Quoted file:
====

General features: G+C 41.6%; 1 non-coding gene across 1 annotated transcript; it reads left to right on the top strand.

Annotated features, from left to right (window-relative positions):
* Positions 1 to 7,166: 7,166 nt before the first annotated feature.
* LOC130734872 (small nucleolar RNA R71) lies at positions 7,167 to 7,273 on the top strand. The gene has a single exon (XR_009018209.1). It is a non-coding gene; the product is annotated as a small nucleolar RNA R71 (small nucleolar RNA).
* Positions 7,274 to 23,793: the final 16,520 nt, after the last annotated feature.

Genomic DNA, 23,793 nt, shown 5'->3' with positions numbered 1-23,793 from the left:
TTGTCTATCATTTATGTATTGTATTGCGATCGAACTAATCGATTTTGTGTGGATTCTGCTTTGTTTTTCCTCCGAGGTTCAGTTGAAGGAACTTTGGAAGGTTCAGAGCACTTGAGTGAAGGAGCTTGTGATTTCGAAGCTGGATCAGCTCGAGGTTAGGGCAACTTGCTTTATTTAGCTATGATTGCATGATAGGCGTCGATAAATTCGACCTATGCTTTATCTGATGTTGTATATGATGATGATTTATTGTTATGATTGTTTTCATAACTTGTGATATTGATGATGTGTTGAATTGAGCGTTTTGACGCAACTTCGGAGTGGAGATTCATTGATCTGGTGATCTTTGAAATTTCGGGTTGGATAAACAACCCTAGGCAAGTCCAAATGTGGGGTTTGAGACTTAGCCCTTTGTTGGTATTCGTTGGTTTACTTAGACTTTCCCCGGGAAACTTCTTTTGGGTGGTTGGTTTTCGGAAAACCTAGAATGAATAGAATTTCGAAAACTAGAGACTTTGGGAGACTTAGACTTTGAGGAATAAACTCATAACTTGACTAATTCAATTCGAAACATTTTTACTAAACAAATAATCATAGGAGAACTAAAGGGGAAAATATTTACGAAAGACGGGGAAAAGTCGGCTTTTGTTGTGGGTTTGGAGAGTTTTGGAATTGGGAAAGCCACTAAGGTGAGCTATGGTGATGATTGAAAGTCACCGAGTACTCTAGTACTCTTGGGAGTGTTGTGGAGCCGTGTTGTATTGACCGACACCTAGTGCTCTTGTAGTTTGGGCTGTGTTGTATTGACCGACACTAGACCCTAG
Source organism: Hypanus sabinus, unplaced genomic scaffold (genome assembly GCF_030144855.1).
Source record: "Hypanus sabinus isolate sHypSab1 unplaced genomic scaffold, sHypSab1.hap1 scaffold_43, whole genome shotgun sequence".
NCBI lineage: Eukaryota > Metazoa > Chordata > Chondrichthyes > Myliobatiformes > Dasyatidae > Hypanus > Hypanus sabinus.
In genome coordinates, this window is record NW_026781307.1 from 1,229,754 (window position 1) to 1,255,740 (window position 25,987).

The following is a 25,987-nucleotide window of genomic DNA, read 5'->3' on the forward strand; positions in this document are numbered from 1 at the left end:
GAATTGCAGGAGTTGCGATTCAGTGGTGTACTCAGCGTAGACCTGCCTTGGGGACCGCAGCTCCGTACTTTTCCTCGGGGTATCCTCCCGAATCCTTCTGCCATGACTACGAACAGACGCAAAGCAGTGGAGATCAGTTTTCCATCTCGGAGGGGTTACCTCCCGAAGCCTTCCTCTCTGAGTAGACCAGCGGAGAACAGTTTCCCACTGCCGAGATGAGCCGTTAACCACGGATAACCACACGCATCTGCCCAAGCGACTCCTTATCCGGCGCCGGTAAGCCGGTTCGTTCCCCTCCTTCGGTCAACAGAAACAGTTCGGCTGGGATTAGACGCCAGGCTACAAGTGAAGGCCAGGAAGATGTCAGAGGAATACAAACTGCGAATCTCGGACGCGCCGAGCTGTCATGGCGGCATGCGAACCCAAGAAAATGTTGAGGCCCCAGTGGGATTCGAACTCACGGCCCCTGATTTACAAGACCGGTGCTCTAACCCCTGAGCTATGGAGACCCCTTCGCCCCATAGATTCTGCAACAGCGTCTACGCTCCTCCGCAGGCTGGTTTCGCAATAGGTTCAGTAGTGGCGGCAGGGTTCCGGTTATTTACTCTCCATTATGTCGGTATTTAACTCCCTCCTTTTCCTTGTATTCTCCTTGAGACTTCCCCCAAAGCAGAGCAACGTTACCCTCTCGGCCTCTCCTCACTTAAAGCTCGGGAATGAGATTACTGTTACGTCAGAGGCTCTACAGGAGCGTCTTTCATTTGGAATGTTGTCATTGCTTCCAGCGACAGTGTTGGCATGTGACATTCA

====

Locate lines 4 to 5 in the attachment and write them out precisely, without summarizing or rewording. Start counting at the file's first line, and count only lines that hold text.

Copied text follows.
* LOC130734872 (small nucleolar RNA R71) lies at positions 7,167 to 7,273 on the top strand. The gene has a single exon (XR_009018209.1). It is a non-coding gene; the product is annotated as a small nucleolar RNA R71 (small nucleolar RNA).
* Positions 7,274 to 23,793: the final 16,520 nt, after the last annotated feature.